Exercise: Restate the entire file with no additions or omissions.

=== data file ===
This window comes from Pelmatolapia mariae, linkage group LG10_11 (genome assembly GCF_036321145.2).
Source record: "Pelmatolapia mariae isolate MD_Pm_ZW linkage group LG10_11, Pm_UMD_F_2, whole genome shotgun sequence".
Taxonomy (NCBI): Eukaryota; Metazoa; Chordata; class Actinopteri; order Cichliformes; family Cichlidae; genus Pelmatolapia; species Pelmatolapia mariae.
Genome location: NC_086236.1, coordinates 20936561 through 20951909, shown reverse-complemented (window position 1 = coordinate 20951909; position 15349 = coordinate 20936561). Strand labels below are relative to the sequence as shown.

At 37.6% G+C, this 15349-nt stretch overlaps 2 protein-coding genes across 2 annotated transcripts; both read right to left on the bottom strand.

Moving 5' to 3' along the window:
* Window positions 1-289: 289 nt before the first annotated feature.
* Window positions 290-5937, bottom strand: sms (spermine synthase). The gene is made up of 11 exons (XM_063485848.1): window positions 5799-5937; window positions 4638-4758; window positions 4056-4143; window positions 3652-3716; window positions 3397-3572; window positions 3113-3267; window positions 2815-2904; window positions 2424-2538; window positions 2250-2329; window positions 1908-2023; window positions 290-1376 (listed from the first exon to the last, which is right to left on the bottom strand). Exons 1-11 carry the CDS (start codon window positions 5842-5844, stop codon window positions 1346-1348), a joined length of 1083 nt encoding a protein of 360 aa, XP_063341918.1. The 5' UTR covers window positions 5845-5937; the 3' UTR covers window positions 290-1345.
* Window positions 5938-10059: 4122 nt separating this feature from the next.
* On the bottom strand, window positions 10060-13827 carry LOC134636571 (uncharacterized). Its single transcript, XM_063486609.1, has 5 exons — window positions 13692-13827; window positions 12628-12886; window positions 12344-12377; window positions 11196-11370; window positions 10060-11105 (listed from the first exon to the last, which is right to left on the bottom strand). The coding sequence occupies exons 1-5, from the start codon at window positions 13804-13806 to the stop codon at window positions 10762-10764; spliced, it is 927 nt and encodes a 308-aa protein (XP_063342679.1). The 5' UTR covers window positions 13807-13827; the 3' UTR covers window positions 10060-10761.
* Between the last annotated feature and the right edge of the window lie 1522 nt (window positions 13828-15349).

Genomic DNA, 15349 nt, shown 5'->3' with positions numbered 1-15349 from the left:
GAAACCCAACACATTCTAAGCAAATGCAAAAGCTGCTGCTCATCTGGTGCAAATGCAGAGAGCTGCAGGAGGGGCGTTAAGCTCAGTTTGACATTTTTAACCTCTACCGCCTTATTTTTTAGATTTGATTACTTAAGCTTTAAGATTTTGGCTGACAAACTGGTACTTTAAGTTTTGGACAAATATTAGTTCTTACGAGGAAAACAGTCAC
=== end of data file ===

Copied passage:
This window comes from Pelmatolapia mariae, linkage group LG10_11 (genome assembly GCF_036321145.2).
Source record: "Pelmatolapia mariae isolate MD_Pm_ZW linkage group LG10_11, Pm_UMD_F_2, whole genome shotgun sequence".
Taxonomy (NCBI): Eukaryota; Metazoa; Chordata; class Actinopteri; order Cichliformes; family Cichlidae; genus Pelmatolapia; species Pelmatolapia mariae.
Genome location: NC_086236.1, coordinates 20936561 through 20951909, shown reverse-complemented (window position 1 = coordinate 20951909; position 15349 = coordinate 20936561). Strand labels below are relative to the sequence as shown.

At 37.6% G+C, this 15349-nt stretch overlaps 2 protein-coding genes across 2 annotated transcripts; both read right to left on the bottom strand.

Moving 5' to 3' along the window:
* Window positions 1-289: 289 nt before the first annotated feature.
* Window positions 290-5937, bottom strand: sms (spermine synthase). The gene is made up of 11 exons (XM_063485848.1): window positions 5799-5937; window positions 4638-4758; window positions 4056-4143; window positions 3652-3716; window positions 3397-3572; window positions 3113-3267; window positions 2815-2904; window positions 2424-2538; window positions 2250-2329; window positions 1908-2023; window positions 290-1376 (listed from the first exon to the last, which is right to left on the bottom strand). Exons 1-11 carry the CDS (start codon window positions 5842-5844, stop codon window positions 1346-1348), a joined length of 1083 nt encoding a protein of 360 aa, XP_063341918.1. The 5' UTR covers window positions 5845-5937; the 3' UTR covers window positions 290-1345.
* Window positions 5938-10059: 4122 nt separating this feature from the next.
* On the bottom strand, window positions 10060-13827 carry LOC134636571 (uncharacterized). Its single transcript, XM_063486609.1, has 5 exons — window positions 13692-13827; window positions 12628-12886; window positions 12344-12377; window positions 11196-11370; window positions 10060-11105 (listed from the first exon to the last, which is right to left on the bottom strand). The coding sequence occupies exons 1-5, from the start codon at window positions 13804-13806 to the stop codon at window positions 10762-10764; spliced, it is 927 nt and encodes a 308-aa protein (XP_063342679.1). The 5' UTR covers window positions 13807-13827; the 3' UTR covers window positions 10060-10761.
* Between the last annotated feature and the right edge of the window lie 1522 nt (window positions 13828-15349).

Genomic DNA, 15349 nt, shown 5'->3' with positions numbered 1-15349 from the left:
GAAACCCAACACATTCTAAGCAAATGCAAAAGCTGCTGCTCATCTGGTGCAAATGCAGAGAGCTGCAGGAGGGGCGTTAAGCTCAGTTTGACATTTTTAACCTCTACCGCCTTATTTTTTAGATTTGATTACTTAAGCTTTAAGATTTTGGCTGACAAACTGGTACTTTAAGTTTTGGACAAATATTAGTTCTTACGAGGAAAACAGTCAC